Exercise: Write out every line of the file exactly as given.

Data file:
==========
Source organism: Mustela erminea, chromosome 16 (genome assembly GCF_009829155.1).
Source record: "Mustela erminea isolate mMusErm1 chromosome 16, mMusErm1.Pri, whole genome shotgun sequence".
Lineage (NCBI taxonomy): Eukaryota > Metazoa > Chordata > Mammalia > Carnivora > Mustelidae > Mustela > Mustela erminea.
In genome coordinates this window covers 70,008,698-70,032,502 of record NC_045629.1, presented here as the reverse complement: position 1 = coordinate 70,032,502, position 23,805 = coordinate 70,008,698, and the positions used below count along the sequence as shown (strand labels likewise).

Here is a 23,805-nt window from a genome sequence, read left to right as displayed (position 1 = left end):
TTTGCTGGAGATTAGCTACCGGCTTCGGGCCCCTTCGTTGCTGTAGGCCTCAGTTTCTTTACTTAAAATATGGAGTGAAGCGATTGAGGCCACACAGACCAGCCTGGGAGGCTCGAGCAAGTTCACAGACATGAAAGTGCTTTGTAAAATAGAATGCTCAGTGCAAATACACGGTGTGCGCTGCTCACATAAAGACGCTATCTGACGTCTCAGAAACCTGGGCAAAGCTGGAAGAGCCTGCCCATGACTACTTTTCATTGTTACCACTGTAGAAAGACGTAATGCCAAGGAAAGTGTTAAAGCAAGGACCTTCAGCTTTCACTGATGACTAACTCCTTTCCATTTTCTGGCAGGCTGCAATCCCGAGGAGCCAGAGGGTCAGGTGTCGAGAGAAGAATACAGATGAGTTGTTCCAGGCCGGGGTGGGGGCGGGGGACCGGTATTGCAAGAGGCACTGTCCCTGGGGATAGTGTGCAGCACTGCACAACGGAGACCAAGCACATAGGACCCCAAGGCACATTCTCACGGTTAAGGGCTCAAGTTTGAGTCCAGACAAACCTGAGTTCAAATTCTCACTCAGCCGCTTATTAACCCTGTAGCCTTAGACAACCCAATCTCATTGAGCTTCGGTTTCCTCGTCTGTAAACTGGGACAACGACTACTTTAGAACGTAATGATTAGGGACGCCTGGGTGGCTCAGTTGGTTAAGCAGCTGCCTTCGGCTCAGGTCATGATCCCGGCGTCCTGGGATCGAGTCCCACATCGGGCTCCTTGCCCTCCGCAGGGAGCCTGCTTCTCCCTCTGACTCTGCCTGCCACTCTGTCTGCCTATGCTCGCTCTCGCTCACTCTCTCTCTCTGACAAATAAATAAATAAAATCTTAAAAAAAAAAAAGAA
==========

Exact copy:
Source organism: Mustela erminea, chromosome 16 (genome assembly GCF_009829155.1).
Source record: "Mustela erminea isolate mMusErm1 chromosome 16, mMusErm1.Pri, whole genome shotgun sequence".
Lineage (NCBI taxonomy): Eukaryota > Metazoa > Chordata > Mammalia > Carnivora > Mustelidae > Mustela > Mustela erminea.
In genome coordinates this window covers 70,008,698-70,032,502 of record NC_045629.1, presented here as the reverse complement: position 1 = coordinate 70,032,502, position 23,805 = coordinate 70,008,698, and the positions used below count along the sequence as shown (strand labels likewise).

Here is a 23,805-nt window from a genome sequence, read left to right as displayed (position 1 = left end):
TTTGCTGGAGATTAGCTACCGGCTTCGGGCCCCTTCGTTGCTGTAGGCCTCAGTTTCTTTACTTAAAATATGGAGTGAAGCGATTGAGGCCACACAGACCAGCCTGGGAGGCTCGAGCAAGTTCACAGACATGAAAGTGCTTTGTAAAATAGAATGCTCAGTGCAAATACACGGTGTGCGCTGCTCACATAAAGACGCTATCTGACGTCTCAGAAACCTGGGCAAAGCTGGAAGAGCCTGCCCATGACTACTTTTCATTGTTACCACTGTAGAAAGACGTAATGCCAAGGAAAGTGTTAAAGCAAGGACCTTCAGCTTTCACTGATGACTAACTCCTTTCCATTTTCTGGCAGGCTGCAATCCCGAGGAGCCAGAGGGTCAGGTGTCGAGAGAAGAATACAGATGAGTTGTTCCAGGCCGGGGTGGGGGCGGGGGACCGGTATTGCAAGAGGCACTGTCCCTGGGGATAGTGTGCAGCACTGCACAACGGAGACCAAGCACATAGGACCCCAAGGCACATTCTCACGGTTAAGGGCTCAAGTTTGAGTCCAGACAAACCTGAGTTCAAATTCTCACTCAGCCGCTTATTAACCCTGTAGCCTTAGACAACCCAATCTCATTGAGCTTCGGTTTCCTCGTCTGTAAACTGGGACAACGACTACTTTAGAACGTAATGATTAGGGACGCCTGGGTGGCTCAGTTGGTTAAGCAGCTGCCTTCGGCTCAGGTCATGATCCCGGCGTCCTGGGATCGAGTCCCACATCGGGCTCCTTGCCCTCCGCAGGGAGCCTGCTTCTCCCTCTGACTCTGCCTGCCACTCTGTCTGCCTATGCTCGCTCTCGCTCACTCTCTCTCTCTGACAAATAAATAAATAAAATCTTAAAAAAAAAAAAGAA